Verum took a deep breath. She could smell the fragrance of various flowers from Felix’s garden. It felt absolutely divine. Suddenly, her crystal ball summoned her. It was time for some world-gazing.

She said, “Sorry, Felix. I have to go. I have a feeling that my crystal ball has some news for me.”

Verum rushed back to the dorm room and sat in front of her crystal ball. Sure enough, it had important news for her. She closed her eyes and tried to understand what it meant.

Verum said, “Today’s news is about Afghanistan, a country in crisis. The Taliban’s takeover has left the country in a deep economic crisis which has led to a food crisis.” 

The Taliban, an extremist group ruled Afghanistan from 1996 to 2001. The US invaded Afghanistan and overthrew the Taliban from power. It mostly kept the Taliban at bay for nearly 20 years. But in 2021, US President Joe Biden started the process of withdrawing US troops from the war-torn country. And now, 20 years later, the Taliban took over Afghanistan once again in August 2021.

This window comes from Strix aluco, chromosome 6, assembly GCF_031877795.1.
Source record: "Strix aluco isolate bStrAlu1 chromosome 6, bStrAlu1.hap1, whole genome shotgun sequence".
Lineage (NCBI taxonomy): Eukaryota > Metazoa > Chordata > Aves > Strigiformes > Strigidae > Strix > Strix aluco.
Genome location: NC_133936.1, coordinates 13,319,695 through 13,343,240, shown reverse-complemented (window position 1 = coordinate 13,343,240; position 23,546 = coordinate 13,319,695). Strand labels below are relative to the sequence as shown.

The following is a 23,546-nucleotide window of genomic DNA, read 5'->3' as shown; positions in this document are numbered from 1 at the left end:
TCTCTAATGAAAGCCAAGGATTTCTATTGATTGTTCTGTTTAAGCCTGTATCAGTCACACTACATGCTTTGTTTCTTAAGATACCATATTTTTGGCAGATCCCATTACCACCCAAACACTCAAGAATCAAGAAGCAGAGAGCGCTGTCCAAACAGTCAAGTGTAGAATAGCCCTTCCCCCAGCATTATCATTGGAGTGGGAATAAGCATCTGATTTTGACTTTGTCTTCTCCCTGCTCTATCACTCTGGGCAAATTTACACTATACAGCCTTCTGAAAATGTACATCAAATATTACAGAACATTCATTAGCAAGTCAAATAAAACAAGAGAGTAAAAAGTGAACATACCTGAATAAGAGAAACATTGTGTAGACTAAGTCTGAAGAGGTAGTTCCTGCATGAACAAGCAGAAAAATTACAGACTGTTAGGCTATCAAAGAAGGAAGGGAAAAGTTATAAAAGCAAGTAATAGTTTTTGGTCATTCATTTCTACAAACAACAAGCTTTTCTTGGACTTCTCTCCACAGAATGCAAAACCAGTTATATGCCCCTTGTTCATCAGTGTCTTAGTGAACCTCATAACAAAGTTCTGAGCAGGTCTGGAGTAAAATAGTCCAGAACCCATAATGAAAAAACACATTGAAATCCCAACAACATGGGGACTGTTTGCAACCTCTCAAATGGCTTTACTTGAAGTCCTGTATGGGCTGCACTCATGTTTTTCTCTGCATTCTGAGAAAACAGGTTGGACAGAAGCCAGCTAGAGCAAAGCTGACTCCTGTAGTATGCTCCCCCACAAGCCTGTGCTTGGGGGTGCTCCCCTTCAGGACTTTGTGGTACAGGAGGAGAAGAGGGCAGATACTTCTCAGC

“A food crisis?” cued Orak.

“Afghanistan has a population of 40 million. Over half of these people are predicted to face acute food shortages. Meanwhile, nine million people are already said to be on the brink of starvation,” replied Verum.

“Pakistan, Iran, and the United Arab Emirates (UAE) are among the countries that have helped Afghanistan with food and medical supplies,” added Verum, “Even India was trying to send 50,000 tonnes of wheat to the war-torn country. However, there was a barrier.”

“What was it?” said Orak.

“Pakistan,” answered Verum, “Pakistan lies between India and Afghanistan. To get to Afghanistan, the Indian trucks carrying wheat have to pass through Pakistan. However, the relations between India and Pakistan are strained.”

“Oh, no,” said Orak, “Will Afghanistan have to do away with the grains?”

“No, Afghanistan had requested Pakistan to allow the trucks to travel through its territory a month ago. Fortunately, Pakistan’s Prime Minister Imran Khan permitted the trucks to enter Pakistan through the Wagah Border,” said Verum.

“There is something to be learned here,” said Orak, “To help someone in need, it is a good idea to amend ties, even if it is momentary.”